Book - 2013 | First edition.
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Recovering from the severe mental and physical wounds inflicted from his recent past, former cop Jack Taylor has finally found a modicum of peace. He has managed to kick the myriad substances that have had a stranglehold over his painful life, however tenuously. Yet this fragile existence is threatened when a vigilante killer begins targeting the scum of Galway, signing mysterious notes with the moniker 'C 33'. The killer addresses these cryptic letters to Jack, trying to goad him into joining the murderous spree.

While Jack tries to unravel the mystery and motives of this demented killer, he is also brought into the fold of an enigmatic tech billionaire who has been buying up massive amounts of property in Galway, seemingly in the hopes of offering this downtrodden city a better future. Yet if Jack has learned one thing living in Ireland, it's that people who outwardly claim to be on the side of righteousness are likely harboring far more nefarious motives beneath the surface.

With the help of his friends, former drug dealer-turned-zen master Stewart and dogged police sergeant Ridge, Jack is determined to track down C 33, even if it jeopardizes his livelihood, his friends, and the remaining shreds of his sanity. C 33 is Bruen at his best: lyrical, brutal, and ceaselessly suspenseful.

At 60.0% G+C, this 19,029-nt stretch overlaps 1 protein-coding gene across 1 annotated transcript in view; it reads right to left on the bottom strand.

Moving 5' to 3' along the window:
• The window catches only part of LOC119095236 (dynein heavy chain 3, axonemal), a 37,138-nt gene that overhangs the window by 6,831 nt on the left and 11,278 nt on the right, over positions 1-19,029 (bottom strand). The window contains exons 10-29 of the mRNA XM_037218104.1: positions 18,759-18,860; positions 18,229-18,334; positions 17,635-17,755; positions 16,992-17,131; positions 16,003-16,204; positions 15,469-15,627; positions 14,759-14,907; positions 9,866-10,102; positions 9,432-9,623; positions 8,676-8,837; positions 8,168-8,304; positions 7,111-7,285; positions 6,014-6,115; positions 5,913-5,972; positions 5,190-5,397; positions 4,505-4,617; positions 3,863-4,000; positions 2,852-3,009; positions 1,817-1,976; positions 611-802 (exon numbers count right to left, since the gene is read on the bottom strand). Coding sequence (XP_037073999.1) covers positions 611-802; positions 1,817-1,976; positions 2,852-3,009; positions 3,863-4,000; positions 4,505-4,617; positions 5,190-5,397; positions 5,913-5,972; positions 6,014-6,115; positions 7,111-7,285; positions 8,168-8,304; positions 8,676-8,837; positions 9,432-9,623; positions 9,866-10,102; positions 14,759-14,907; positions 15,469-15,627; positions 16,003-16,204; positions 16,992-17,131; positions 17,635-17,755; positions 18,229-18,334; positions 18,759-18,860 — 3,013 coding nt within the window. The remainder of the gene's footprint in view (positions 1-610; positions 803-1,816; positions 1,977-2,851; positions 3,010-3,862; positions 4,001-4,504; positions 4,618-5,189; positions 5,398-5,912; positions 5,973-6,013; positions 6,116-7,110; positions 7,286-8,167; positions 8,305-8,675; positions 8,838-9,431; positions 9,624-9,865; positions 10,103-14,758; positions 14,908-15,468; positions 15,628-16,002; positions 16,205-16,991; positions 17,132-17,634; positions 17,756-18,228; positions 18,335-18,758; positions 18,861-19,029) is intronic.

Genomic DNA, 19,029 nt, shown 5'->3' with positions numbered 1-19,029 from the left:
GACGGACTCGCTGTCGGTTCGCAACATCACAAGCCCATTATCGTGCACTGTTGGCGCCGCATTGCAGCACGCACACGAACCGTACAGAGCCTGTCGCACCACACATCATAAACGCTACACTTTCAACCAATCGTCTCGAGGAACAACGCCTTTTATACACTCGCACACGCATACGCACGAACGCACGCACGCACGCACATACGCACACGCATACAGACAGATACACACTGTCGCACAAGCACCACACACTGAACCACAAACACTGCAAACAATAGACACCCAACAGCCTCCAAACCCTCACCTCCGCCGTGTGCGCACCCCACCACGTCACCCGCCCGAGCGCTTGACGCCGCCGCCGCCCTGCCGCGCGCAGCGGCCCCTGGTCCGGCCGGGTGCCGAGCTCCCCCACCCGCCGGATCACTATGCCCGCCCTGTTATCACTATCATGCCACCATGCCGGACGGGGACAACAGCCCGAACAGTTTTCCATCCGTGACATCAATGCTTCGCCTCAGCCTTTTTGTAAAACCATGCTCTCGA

Publisher: New York : The Mysterious Press, [2013]
Edition: First edition.
ISBN: 9780802126078
Branch Call Number: X
Characteristics: 280 pages ; 22 cm.


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Aug 11, 2017

I think this is the 10th in Irish writer Ken Bruen's long-running series about ex-cop, recovering alcoholic Jack Taylor. Bruen's writing is as pungent and sharp as ever, but this isn't one of his best.

Jan 06, 2015

Not the best Taylor novel. Still quite all over the place. Hard to follow. And now the author is offing many (if not all) of Taylor's friends (!?). Is this the end of series? I still think that the White Trilogy (with the over the top D. S. Brand) is Bruen's best book.

ChristchurchLib Dec 09, 2013

"As with all books in Ken Bruen's Jack Taylor series, you shouldn't expect a happy ending to this dark, fatalistic noir novel. The 10th in the series, Purgatory has the former cop ignoring a serial killer (to his peril) and knocking heads with a mogul who's been buying up Galway real estate. Precariously sober and busy with a new girlfriend, Taylor doesn't want to deal with the serial killer - a vigilante who's invited him to play along - until it's almost too late. If you're unfamiliar with the series but are looking for some dark Irish crime fiction, you can start with the first, The Guards, or check out the BBC television series Jack. Those already fond of Taylor should expect some surprises." Thrillers and Suspense December 2013 newsletter http://www.nextreads.com/Display2.aspx?SID=5acc8fc1-4e91-4ebe-906d-f8fc5e82a8e0&N=709589


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